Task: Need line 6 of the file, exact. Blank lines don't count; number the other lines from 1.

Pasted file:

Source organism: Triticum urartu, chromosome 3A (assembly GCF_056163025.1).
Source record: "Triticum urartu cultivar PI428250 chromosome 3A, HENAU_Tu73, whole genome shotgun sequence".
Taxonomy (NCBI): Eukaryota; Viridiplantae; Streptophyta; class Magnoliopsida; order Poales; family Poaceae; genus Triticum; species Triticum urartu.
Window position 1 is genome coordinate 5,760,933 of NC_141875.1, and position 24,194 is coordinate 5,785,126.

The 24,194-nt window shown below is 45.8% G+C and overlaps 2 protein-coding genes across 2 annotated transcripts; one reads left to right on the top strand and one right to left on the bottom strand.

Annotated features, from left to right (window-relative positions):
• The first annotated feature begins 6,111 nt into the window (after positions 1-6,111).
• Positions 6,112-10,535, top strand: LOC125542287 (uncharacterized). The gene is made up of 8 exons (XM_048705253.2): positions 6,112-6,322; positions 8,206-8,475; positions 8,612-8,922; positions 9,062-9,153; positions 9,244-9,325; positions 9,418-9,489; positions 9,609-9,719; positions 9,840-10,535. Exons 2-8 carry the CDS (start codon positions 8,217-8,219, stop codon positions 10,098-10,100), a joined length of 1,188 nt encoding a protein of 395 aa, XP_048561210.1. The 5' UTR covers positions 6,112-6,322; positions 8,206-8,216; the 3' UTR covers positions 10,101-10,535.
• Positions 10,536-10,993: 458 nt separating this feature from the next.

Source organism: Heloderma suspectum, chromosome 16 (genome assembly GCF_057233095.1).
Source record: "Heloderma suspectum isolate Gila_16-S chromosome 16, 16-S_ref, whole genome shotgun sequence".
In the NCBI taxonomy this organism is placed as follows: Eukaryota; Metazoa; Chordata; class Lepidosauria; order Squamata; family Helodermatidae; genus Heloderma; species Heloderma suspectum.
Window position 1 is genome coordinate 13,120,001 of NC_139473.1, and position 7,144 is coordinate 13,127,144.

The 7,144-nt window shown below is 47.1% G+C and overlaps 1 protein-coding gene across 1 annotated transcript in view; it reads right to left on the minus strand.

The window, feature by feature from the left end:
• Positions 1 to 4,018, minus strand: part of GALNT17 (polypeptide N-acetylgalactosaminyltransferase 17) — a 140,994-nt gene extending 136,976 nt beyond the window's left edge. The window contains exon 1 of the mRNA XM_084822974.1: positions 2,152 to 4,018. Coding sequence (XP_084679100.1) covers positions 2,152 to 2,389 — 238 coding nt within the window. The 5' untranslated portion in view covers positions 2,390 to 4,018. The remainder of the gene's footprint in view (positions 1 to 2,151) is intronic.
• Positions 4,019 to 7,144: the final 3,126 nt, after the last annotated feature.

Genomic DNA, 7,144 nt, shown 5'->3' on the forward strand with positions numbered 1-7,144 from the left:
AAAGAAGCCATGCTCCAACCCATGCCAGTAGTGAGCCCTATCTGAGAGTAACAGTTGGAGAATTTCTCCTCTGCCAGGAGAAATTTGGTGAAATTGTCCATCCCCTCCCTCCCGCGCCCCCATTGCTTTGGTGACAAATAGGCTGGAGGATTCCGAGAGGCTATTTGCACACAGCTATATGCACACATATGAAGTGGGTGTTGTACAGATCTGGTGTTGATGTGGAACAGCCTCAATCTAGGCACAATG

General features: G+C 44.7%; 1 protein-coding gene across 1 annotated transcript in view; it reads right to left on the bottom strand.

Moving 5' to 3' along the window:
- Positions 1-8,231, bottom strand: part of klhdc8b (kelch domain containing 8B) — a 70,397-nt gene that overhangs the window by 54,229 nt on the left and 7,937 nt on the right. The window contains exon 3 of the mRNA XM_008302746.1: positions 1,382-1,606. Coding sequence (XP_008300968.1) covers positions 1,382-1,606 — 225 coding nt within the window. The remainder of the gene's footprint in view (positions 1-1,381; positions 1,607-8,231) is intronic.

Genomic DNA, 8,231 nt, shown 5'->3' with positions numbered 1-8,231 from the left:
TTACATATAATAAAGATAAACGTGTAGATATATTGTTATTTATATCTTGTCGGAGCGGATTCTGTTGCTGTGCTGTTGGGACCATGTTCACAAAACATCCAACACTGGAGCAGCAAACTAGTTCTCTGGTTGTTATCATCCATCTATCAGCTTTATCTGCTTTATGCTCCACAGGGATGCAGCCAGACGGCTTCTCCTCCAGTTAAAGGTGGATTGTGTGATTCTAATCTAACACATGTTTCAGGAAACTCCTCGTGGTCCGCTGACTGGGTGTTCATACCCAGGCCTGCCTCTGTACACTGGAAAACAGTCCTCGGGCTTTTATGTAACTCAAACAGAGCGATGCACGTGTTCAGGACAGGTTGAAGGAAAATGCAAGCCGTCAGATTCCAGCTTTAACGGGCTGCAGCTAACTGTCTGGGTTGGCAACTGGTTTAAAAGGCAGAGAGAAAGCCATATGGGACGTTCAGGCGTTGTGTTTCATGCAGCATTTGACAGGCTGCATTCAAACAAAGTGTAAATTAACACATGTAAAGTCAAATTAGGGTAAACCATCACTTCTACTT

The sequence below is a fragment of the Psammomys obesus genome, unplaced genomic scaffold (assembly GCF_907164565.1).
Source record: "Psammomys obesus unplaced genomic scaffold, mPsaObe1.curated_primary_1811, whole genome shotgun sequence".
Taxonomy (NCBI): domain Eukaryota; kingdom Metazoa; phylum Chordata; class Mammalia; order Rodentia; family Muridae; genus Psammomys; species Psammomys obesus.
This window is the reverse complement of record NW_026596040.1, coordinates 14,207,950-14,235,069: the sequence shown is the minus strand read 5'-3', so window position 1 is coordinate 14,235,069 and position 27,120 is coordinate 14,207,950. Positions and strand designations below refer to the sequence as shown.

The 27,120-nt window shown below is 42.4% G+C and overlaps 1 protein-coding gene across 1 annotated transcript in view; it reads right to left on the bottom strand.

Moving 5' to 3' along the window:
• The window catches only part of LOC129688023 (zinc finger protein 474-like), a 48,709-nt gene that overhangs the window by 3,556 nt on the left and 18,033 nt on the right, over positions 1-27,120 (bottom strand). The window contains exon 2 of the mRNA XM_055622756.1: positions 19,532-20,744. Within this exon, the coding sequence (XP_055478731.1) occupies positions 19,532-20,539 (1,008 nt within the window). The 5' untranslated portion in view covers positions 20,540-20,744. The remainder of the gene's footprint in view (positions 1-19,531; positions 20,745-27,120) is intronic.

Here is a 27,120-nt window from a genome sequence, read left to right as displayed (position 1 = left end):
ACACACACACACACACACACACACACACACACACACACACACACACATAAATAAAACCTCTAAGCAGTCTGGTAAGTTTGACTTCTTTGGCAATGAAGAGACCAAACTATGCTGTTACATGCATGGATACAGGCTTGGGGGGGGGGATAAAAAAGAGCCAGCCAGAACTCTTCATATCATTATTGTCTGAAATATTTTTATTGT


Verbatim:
Annotated features, from left to right (window-relative positions):